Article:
Money– The introduction of a nationalized currency would require amendments to various acts, including the RBI Act and FEMA to bring it under the scope of a legal tender. In any case, the mere recognition of CBDC by RBI would lead to cryptocurrency being identified as ‘money’ under S.2(75) of CGST Act and hence its trading would be exempt from the scope of supply of goods nor services. However, according to S.2(102) explanation 2, a related transaction involving a consideration other than money (cryptocurrency in the current context) is still taxable as a service. Hence, if trading of cryptocurrency is facilitated by an intermediary, the consideration paid can still be brought under the scope of supply of services and taxable under CGST.

Securities– The recognition of digital currency by RBI could bring it under the scope of securities under S.2(101) CGSTAct which relies on S.2(h) SCRA. As discussed above, the trade of cryptocurrency has the characteristics of trading securities under the stock exchange. Referring to the definition of cryptocurrency under S.2(1)(a) of the draft bill, it can be inferred that cryptocurrency has the potential of being invested, i.e., it also has a capacity of being marketable. Hence if brought under the definition of securities, this would again exempt CBDC from the scope of goods or services under CGST. Countries like Canada have listed Cryptocurrency on its stock exchange and brought it under the jurisdiction of financial market regulators to avoid tax evasion. Cryptocurrency, if identified as security, could be regulated by SEBI, and listed on NSEs and the intermediaries facilitating such exchanges for consideration be taxed CGST for the supply of services.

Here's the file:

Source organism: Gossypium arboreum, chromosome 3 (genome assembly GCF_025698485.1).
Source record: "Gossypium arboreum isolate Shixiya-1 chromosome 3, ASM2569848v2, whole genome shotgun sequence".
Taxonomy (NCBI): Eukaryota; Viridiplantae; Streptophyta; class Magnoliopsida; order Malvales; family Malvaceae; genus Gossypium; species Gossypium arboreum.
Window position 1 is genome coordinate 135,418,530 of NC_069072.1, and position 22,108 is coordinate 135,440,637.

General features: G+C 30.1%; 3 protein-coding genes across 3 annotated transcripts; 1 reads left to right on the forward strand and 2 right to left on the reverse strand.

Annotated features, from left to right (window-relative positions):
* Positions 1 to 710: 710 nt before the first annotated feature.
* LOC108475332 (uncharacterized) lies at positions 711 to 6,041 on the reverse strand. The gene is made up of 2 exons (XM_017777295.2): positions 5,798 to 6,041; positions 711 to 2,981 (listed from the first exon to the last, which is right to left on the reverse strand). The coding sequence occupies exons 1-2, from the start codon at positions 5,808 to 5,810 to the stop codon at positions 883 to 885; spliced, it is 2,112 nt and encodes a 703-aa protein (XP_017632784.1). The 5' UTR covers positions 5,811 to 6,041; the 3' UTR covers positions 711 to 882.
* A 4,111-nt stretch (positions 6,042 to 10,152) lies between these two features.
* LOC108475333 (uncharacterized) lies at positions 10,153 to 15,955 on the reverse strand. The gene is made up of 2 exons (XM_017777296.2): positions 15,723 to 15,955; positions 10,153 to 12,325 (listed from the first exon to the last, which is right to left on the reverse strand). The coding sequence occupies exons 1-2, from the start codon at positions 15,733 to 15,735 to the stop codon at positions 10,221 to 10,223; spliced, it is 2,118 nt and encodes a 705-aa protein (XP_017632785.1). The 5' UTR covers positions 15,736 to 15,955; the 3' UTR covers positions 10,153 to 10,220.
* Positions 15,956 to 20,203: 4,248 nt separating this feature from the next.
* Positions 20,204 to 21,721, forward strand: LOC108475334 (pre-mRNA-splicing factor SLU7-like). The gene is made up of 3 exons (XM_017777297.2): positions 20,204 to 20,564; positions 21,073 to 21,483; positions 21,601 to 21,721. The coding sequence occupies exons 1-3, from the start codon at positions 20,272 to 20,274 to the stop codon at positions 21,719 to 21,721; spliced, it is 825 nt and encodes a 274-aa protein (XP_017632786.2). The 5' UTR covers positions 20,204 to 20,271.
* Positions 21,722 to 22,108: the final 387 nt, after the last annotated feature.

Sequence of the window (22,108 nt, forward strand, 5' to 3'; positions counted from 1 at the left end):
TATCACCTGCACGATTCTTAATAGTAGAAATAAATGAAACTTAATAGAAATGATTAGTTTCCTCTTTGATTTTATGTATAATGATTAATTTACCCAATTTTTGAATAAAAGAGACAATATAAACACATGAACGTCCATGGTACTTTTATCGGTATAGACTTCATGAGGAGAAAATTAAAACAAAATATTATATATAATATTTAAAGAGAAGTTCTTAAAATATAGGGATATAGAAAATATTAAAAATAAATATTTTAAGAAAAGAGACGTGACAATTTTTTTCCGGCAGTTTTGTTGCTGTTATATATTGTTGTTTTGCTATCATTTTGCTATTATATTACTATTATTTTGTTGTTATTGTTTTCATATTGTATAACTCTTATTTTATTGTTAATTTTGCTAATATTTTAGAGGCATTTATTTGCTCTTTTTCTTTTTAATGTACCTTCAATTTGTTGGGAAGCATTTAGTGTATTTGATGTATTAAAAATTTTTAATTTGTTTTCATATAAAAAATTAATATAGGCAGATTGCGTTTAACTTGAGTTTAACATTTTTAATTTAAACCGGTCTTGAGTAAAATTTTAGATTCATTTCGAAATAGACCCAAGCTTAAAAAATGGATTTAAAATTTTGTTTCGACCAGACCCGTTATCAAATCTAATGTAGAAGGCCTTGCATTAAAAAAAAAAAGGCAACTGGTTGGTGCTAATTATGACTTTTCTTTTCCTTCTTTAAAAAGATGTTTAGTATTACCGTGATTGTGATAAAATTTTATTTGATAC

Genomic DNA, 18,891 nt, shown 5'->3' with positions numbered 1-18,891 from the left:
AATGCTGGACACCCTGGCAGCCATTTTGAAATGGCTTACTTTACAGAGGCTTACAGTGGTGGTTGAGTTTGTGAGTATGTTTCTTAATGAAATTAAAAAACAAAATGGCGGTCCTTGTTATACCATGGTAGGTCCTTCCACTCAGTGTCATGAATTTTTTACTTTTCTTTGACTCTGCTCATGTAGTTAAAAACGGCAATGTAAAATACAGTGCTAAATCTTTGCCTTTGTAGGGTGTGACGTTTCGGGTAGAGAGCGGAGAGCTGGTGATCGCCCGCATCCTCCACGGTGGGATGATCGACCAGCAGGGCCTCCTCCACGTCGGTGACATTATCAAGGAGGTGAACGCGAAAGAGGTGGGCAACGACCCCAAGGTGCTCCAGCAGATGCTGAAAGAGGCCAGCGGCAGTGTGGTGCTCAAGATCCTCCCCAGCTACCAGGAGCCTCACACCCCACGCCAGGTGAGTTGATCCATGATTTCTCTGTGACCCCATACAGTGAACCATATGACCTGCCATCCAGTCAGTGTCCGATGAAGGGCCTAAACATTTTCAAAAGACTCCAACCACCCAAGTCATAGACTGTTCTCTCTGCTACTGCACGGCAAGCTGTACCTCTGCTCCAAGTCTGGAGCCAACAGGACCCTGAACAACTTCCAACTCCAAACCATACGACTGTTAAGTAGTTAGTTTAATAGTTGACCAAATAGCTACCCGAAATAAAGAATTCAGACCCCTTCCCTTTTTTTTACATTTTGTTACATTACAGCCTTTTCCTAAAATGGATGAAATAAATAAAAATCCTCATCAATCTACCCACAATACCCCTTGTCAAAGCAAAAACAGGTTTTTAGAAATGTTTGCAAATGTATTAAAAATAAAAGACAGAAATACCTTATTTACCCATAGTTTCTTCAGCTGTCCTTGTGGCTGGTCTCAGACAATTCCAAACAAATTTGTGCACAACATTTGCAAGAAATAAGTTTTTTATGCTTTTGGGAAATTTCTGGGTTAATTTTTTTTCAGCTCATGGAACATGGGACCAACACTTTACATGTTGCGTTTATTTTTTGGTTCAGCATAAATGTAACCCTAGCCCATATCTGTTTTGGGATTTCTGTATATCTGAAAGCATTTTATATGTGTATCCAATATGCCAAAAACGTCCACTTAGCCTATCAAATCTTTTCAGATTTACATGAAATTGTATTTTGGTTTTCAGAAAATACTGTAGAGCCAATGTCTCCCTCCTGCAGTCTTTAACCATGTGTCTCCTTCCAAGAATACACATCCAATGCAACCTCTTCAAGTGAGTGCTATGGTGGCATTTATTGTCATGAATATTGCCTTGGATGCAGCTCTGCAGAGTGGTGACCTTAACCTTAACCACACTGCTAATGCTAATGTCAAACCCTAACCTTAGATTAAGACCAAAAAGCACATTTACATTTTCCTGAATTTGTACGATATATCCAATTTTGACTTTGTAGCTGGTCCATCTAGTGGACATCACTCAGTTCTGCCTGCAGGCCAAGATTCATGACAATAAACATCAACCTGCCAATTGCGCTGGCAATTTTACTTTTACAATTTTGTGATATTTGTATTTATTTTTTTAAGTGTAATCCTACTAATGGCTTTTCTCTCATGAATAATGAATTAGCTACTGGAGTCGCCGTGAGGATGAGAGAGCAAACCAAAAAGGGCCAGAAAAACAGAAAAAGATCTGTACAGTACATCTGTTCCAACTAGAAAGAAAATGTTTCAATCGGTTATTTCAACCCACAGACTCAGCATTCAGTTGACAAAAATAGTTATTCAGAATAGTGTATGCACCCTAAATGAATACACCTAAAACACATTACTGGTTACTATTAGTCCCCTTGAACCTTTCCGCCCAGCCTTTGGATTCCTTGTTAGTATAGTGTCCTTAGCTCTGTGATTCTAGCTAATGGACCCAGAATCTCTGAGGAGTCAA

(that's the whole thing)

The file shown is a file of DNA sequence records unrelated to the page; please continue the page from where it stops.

OIDAR Services

The CBIC, as mentioned is planning on introducing an 18% tax on overseas cryptocurrency exchanges in a first move to bring in cryptocurrency under GST. The services are sought to be categorized as OIDAR services under IGST. The service is seen as providing of data servicesand hence any cryptocurrency trading service being availed by any person recipient in India or any entity registered in India will be liable to 18% GST. The Indian exchanges are as mentioned charging a rate of 18% already despite there being no clarity on taxability within India. The introduction of CBDC by RBI might clarify the stance of Indian exchanges which could also be classified as OIDAR services under IGST. However, if the Digital Currency Draft Bill is passed, which seeks to ban private cryptocurrency, it would prove harmful not only to exchanges but also deplete the GST revenue from the taxation of cryptocurrencies.

Therefore, it needs to be seen as to how the central government seeks to control private cryptocurrencies and parallelly introduce a national digital currency keeping in mind tax, especially indirect tax implications.